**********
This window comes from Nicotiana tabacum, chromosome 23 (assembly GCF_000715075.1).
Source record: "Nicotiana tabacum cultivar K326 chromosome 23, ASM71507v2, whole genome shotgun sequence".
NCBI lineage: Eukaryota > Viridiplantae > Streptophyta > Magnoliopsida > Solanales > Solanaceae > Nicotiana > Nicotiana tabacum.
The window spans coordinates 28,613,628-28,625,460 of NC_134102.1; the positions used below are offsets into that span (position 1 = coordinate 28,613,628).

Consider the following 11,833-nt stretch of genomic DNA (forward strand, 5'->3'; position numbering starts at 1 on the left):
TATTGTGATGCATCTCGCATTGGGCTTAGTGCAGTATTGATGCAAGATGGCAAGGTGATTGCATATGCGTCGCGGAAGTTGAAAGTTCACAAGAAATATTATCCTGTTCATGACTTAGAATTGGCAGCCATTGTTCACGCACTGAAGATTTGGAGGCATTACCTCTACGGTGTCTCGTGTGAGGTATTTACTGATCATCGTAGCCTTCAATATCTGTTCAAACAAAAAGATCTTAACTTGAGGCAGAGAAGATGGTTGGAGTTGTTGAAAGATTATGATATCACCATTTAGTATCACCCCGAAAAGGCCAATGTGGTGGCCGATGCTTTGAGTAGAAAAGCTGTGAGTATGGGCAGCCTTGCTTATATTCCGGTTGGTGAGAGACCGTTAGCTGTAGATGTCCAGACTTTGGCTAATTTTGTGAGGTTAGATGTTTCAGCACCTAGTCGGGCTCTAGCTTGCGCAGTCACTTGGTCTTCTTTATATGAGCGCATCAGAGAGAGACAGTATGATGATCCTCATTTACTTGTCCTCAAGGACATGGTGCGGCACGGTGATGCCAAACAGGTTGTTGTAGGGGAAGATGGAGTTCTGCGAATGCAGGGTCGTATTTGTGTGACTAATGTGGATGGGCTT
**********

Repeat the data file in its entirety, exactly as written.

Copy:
This window comes from Nicotiana tabacum, chromosome 23 (assembly GCF_000715075.1).
Source record: "Nicotiana tabacum cultivar K326 chromosome 23, ASM71507v2, whole genome shotgun sequence".
NCBI lineage: Eukaryota > Viridiplantae > Streptophyta > Magnoliopsida > Solanales > Solanaceae > Nicotiana > Nicotiana tabacum.
The window spans coordinates 28,613,628-28,625,460 of NC_134102.1; the positions used below are offsets into that span (position 1 = coordinate 28,613,628).

Consider the following 11,833-nt stretch of genomic DNA (forward strand, 5'->3'; position numbering starts at 1 on the left):
TATTGTGATGCATCTCGCATTGGGCTTAGTGCAGTATTGATGCAAGATGGCAAGGTGATTGCATATGCGTCGCGGAAGTTGAAAGTTCACAAGAAATATTATCCTGTTCATGACTTAGAATTGGCAGCCATTGTTCACGCACTGAAGATTTGGAGGCATTACCTCTACGGTGTCTCGTGTGAGGTATTTACTGATCATCGTAGCCTTCAATATCTGTTCAAACAAAAAGATCTTAACTTGAGGCAGAGAAGATGGTTGGAGTTGTTGAAAGATTATGATATCACCATTTAGTATCACCCCGAAAAGGCCAATGTGGTGGCCGATGCTTTGAGTAGAAAAGCTGTGAGTATGGGCAGCCTTGCTTATATTCCGGTTGGTGAGAGACCGTTAGCTGTAGATGTCCAGACTTTGGCTAATTTTGTGAGGTTAGATGTTTCAGCACCTAGTCGGGCTCTAGCTTGCGCAGTCACTTGGTCTTCTTTATATGAGCGCATCAGAGAGAGACAGTATGATGATCCTCATTTACTTGTCCTCAAGGACATGGTGCGGCACGGTGATGCCAAACAGGTTGTTGTAGGGGAAGATGGAGTTCTGCGAATGCAGGGTCGTATTTGTGTGACTAATGTGGATGGGCTT